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Ogeechee study to be revealed today
GSU to unveil research findings at Boro library
Web Ogeechee
A dead fish rots on the shore of the Ogeechee River near U.S. 301 last May. - photo by SCOTT BRYANT/Herald File

A presentation today will reveal results of a study concerning possible health effects stemming from last May’s chemical spill in the Ogeechee River.
Representatives and students with Georgia Southern University’s Nursing Department will discuss “An Exploratory Study of the Ogeechee River Chemical Spill and Subsequent Fish Kill on Human Health,” from 1 to 4 p.m. in the Statesboro Regional Library on South Main St.
The presentation will include research findings by Lynsey Johnson, Danny West, Chelsea Allen, Ryan Dyson, Ben Strozzo, and Dr. Marian Tabi, PHD, RN.
An investigation launched last May by the Georgia Environmental Protection Division (EPD) after 38,000 fish floated to the banks of the Ogeechee for 70 miles south of the King America Finishing discharge pipe in Dover found King in violation of its discharge permits.
In August, EPD officials issued a consent order requiring the plant to fund $1 million in river improvements, but the Ogeechee Riverkeeper filed an appeal claiming the penalty was not severe enough. In January, Judge Lois Oakley ordered Dianna Wedincamp with the Riverkeeper, and others, to “meet with King America Finishing and work on a solution to the consent order.”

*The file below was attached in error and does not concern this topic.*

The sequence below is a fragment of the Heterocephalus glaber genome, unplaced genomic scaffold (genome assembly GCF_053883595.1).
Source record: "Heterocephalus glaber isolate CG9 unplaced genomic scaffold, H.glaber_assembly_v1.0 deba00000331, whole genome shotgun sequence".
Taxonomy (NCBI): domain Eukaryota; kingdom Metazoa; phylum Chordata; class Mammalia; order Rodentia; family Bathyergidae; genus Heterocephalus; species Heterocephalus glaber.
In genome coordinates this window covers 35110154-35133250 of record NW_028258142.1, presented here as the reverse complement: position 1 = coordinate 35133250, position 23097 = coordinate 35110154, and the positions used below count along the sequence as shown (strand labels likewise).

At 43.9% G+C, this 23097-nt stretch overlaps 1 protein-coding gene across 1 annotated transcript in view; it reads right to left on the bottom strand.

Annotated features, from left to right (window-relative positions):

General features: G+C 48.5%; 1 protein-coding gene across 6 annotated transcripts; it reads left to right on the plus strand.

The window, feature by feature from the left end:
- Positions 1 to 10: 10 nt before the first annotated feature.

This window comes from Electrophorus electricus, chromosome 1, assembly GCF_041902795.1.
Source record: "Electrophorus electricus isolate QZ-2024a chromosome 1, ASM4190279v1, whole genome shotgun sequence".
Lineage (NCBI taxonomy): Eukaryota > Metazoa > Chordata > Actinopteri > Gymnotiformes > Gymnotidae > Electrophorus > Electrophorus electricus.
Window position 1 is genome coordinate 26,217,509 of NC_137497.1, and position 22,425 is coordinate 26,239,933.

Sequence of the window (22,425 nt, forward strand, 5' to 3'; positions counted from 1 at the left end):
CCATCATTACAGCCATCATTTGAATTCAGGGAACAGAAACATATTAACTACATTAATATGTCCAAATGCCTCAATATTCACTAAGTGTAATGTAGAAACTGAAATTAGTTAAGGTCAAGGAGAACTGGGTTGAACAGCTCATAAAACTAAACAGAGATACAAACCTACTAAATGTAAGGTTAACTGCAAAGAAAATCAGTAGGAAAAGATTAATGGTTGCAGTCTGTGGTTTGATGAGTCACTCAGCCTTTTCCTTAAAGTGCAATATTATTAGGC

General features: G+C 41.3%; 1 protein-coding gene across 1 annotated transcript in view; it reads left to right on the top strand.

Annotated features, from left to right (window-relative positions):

Wedincamp also will speak Saturday at the library about river pollution. While the Ogeechee once was considered one of the state’s most pristine rivers, the Ogeechee Riverkeeper organization has protested pollution from various industries for years.
While the actual cause of the fish kill was listed as columnaris, the bacterial disease is caused by environmental stress.
Test results by both private parties and the EPD revealed high levels of ammonia, formaldehyde and other chemicals in the river water.
During the past several months, GSU students and professors conducted the first research addressing human health effects possibly caused by the spill, rather than effects on wildlife.
“I am in favor of this presentation,” Weidencamp said. “It needs to be continued. Once this information is public record, anyone who wants to use the information (in a lawsuit regarding the river issue) can use it. It definitely won’t hurt them.”
The presentation at the library is free and open to the public.

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